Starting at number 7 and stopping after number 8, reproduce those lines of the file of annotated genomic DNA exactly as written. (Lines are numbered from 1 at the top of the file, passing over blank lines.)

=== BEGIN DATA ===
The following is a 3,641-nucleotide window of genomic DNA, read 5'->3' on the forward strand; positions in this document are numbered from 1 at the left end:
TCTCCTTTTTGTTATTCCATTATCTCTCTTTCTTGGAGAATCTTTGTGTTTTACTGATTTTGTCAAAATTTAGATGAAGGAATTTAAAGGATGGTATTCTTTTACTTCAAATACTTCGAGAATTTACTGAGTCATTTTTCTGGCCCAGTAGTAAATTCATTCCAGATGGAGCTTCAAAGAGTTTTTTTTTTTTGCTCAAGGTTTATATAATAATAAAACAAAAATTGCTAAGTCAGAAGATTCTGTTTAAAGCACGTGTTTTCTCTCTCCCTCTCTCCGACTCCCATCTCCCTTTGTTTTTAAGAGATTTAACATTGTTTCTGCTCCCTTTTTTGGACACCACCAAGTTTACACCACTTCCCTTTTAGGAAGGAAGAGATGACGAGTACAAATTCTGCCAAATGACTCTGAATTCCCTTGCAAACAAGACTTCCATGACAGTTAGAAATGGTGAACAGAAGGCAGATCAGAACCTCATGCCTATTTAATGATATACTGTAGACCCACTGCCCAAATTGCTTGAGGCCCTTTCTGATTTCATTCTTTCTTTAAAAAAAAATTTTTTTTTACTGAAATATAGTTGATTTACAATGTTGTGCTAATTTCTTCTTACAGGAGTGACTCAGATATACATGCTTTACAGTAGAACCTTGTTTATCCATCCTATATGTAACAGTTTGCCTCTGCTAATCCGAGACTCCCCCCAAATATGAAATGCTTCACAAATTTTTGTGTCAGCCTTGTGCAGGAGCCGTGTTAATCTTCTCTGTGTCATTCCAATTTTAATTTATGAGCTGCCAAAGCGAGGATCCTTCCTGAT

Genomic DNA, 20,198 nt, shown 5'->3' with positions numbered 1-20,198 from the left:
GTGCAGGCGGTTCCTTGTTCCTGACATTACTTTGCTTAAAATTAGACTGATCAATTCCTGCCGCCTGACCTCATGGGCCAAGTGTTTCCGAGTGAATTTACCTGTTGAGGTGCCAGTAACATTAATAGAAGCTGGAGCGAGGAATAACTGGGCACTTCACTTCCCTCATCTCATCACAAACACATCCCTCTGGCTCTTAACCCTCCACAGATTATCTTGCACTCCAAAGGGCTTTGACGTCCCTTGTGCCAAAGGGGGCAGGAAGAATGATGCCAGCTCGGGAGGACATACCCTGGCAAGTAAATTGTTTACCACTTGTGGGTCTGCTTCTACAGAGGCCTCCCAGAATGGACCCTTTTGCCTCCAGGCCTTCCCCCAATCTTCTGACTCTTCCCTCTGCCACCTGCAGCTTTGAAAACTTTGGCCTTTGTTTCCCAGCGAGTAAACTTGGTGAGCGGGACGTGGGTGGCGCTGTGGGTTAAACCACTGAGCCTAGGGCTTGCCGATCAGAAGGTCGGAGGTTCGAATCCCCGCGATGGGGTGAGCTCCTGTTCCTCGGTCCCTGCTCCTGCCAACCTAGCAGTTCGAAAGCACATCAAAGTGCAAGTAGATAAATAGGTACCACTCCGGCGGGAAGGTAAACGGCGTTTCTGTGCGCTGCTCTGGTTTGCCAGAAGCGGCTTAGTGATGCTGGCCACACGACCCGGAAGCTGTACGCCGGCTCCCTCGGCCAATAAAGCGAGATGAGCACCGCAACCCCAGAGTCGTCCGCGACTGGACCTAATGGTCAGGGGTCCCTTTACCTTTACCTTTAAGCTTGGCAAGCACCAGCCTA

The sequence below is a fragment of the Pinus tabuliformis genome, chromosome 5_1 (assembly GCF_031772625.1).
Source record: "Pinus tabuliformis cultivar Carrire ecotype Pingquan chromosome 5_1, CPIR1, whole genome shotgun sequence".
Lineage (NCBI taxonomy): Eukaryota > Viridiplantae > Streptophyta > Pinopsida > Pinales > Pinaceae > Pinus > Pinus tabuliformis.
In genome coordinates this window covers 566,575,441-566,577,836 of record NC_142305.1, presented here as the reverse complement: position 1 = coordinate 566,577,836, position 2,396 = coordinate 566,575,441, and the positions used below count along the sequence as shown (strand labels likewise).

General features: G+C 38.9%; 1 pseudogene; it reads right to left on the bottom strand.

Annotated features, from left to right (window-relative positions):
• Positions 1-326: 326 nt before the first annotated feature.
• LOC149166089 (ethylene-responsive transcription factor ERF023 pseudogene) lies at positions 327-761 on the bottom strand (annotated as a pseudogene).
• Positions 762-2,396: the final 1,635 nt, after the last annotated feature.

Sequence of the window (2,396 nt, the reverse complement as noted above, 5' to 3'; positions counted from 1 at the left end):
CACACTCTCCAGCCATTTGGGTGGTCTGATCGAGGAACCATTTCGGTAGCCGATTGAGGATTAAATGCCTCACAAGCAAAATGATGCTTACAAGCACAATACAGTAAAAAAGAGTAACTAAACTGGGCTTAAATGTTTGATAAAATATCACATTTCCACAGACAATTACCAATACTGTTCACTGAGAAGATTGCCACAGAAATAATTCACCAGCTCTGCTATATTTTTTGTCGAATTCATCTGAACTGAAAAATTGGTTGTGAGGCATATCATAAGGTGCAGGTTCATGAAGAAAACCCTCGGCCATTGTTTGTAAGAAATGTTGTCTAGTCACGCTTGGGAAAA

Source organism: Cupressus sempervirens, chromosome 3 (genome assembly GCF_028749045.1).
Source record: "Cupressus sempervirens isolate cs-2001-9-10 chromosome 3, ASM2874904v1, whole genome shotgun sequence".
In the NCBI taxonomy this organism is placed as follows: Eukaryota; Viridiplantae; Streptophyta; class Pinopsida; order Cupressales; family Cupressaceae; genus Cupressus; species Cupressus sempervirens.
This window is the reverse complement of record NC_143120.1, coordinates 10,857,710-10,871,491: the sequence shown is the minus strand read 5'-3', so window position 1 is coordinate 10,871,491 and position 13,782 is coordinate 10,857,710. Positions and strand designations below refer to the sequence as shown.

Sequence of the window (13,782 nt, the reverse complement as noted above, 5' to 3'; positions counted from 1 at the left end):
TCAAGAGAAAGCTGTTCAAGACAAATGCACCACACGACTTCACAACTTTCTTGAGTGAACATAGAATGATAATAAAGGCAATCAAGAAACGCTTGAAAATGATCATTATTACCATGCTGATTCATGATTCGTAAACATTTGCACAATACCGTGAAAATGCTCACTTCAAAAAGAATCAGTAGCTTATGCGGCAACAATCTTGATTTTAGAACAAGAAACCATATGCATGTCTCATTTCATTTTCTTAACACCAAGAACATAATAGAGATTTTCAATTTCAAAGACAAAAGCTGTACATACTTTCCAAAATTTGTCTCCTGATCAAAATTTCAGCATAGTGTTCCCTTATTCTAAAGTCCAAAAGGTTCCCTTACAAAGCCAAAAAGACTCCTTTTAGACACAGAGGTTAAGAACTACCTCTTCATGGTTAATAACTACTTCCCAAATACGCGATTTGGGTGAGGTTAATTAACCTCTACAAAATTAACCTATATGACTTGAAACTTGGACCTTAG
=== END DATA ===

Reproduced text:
Lineage (NCBI taxonomy): Eukaryota > Viridiplantae > Streptophyta > Pinopsida > Pinales > Pinaceae > Pinus > Pinus tabuliformis.
In genome coordinates this window covers 566,575,441-566,577,836 of record NC_142305.1, presented here as the reverse complement: position 1 = coordinate 566,577,836, position 2,396 = coordinate 566,575,441, and the positions used below count along the sequence as shown (strand labels likewise).